We were not exactly alike in every way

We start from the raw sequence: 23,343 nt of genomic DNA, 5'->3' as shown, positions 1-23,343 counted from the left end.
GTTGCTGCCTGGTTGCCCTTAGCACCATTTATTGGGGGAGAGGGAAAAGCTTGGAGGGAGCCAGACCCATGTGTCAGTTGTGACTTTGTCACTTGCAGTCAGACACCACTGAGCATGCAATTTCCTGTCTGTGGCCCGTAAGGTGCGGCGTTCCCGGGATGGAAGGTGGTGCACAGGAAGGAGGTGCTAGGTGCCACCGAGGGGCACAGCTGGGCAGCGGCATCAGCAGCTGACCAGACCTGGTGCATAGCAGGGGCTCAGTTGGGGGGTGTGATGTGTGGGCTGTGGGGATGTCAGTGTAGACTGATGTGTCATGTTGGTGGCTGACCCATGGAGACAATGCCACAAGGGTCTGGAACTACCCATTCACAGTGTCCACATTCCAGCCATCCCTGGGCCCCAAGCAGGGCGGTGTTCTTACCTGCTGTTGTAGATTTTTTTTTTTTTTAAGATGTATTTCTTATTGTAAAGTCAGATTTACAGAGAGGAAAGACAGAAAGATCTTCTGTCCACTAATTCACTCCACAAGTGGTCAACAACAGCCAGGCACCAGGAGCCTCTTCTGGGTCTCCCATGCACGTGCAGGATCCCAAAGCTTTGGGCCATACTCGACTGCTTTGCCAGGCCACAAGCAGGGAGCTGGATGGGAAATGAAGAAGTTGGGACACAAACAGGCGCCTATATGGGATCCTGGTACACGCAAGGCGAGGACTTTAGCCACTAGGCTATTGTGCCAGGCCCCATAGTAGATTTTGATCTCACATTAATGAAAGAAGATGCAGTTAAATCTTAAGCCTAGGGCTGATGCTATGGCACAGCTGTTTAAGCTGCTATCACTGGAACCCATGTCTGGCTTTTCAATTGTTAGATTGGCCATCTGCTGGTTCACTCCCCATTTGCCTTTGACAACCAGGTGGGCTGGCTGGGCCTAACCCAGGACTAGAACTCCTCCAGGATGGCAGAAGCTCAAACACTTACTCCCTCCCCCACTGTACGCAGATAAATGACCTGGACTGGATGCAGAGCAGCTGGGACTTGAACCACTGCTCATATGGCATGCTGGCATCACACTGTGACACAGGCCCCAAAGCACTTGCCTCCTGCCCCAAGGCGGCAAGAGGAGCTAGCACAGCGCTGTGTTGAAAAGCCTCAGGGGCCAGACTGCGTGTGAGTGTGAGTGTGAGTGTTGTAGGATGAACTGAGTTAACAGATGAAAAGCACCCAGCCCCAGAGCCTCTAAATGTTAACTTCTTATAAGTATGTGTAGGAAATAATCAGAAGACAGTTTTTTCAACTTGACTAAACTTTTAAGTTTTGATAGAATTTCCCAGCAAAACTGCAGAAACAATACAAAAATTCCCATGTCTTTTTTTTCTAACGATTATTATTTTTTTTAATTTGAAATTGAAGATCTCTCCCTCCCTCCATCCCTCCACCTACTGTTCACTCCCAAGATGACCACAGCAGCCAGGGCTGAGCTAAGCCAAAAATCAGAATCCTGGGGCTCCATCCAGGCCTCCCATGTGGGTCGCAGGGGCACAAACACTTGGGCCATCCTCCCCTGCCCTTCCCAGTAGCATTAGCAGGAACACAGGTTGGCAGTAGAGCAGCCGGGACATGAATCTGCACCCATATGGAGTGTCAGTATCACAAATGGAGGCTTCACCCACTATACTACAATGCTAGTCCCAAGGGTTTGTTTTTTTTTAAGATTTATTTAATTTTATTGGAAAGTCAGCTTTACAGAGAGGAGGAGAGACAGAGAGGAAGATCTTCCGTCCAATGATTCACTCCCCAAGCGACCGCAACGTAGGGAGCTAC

I made no effort to keep in touch with her. She had nothing to offer me. I got so angry when I heard her voice over the phone I would end up breaking things to try to take the pain away. I threw glasses against the walls hoping to stop the thoughts cartwheeling in my head. I paced the floor for 3 to 4 hours a night on a treadmill of rage, the same thoughts hitting me, hurting me. I did not know that thoughts do not happen to you but you can control your thoughts with a lot of work. Maybe in her world, when she felt like I was feeling she cut herself. I could not control my expressions of rage even though my raging never comforted me. I hid what I secretly called my “destruction of property relapses,” but I always ended up raging at people until there was no one around. I never raged at my birth mother, but that is all I can say that’s positive about myself and how I handled the results of The Search. I did not write her back. I did not return her calls. She once sent me a picture of herself sitting in an arm chair smiling the way people do when they don’t have any teeth. A friend I hadn’t driven away yet looked at the picture but gave it back to me saying, “I can’t look at this. She wants you to be proud of her. She is so sad. This picture makes me so sad.” A few years later when I looked up her address I sent a card and it was returned to me with the word “Deceased” on the front. I was too late.